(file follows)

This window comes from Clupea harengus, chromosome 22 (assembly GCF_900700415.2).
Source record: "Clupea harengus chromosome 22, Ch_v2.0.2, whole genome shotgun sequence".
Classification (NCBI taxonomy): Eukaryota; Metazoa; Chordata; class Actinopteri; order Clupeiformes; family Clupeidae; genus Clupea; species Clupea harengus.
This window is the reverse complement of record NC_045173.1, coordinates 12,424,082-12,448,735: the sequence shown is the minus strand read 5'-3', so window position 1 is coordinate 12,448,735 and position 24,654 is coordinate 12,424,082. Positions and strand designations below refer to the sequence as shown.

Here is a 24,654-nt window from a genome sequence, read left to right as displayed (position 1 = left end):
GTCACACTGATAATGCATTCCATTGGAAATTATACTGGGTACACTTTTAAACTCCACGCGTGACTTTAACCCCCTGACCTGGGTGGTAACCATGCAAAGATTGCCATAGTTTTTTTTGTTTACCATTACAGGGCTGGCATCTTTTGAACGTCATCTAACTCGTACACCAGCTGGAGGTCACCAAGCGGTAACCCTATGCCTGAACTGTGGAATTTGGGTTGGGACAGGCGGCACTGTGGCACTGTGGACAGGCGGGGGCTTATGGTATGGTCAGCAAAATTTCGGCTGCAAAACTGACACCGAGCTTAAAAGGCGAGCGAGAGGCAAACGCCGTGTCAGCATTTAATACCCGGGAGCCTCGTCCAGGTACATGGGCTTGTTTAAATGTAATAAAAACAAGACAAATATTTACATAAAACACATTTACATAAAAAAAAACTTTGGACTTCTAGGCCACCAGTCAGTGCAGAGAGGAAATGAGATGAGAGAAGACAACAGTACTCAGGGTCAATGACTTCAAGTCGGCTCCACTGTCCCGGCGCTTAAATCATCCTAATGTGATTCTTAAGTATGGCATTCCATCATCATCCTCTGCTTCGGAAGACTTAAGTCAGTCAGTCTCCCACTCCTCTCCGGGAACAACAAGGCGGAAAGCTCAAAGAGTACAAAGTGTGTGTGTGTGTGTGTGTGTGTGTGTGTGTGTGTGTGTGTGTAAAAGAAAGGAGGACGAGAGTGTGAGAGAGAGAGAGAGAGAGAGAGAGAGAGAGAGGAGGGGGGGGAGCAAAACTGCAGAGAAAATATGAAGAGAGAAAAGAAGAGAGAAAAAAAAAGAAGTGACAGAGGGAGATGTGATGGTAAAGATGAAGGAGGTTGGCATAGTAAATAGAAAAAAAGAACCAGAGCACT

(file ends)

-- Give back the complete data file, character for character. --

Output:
This window comes from Clupea harengus, chromosome 22 (assembly GCF_900700415.2).
Source record: "Clupea harengus chromosome 22, Ch_v2.0.2, whole genome shotgun sequence".
Classification (NCBI taxonomy): Eukaryota; Metazoa; Chordata; class Actinopteri; order Clupeiformes; family Clupeidae; genus Clupea; species Clupea harengus.
This window is the reverse complement of record NC_045173.1, coordinates 12,424,082-12,448,735: the sequence shown is the minus strand read 5'-3', so window position 1 is coordinate 12,448,735 and position 24,654 is coordinate 12,424,082. Positions and strand designations below refer to the sequence as shown.

Here is a 24,654-nt window from a genome sequence, read left to right as displayed (position 1 = left end):
GTCACACTGATAATGCATTCCATTGGAAATTATACTGGGTACACTTTTAAACTCCACGCGTGACTTTAACCCCCTGACCTGGGTGGTAACCATGCAAAGATTGCCATAGTTTTTTTTGTTTACCATTACAGGGCTGGCATCTTTTGAACGTCATCTAACTCGTACACCAGCTGGAGGTCACCAAGCGGTAACCCTATGCCTGAACTGTGGAATTTGGGTTGGGACAGGCGGCACTGTGGCACTGTGGACAGGCGGGGGCTTATGGTATGGTCAGCAAAATTTCGGCTGCAAAACTGACACCGAGCTTAAAAGGCGAGCGAGAGGCAAACGCCGTGTCAGCATTTAATACCCGGGAGCCTCGTCCAGGTACATGGGCTTGTTTAAATGTAATAAAAACAAGACAAATATTTACATAAAACACATTTACATAAAAAAAAACTTTGGACTTCTAGGCCACCAGTCAGTGCAGAGAGGAAATGAGATGAGAGAAGACAACAGTACTCAGGGTCAATGACTTCAAGTCGGCTCCACTGTCCCGGCGCTTAAATCATCCTAATGTGATTCTTAAGTATGGCATTCCATCATCATCCTCTGCTTCGGAAGACTTAAGTCAGTCAGTCTCCCACTCCTCTCCGGGAACAACAAGGCGGAAAGCTCAAAGAGTACAAAGTGTGTGTGTGTGTGTGTGTGTGTGTGTGTGTGTGTGTGTGTGTAAAAGAAAGGAGGACGAGAGTGTGAGAGAGAGAGAGAGAGAGAGAGAGAGAGAGAGGAGGGGGGGGAGCAAAACTGCAGAGAAAATATGAAGAGAGAAAAGAAGAGAGAAAAAAAAAGAAGTGACAGAGGGAGATGTGATGGTAAAGATGAAGGAGGTTGGCATAGTAAATAGAAAAAAAGAACCAGAGCACT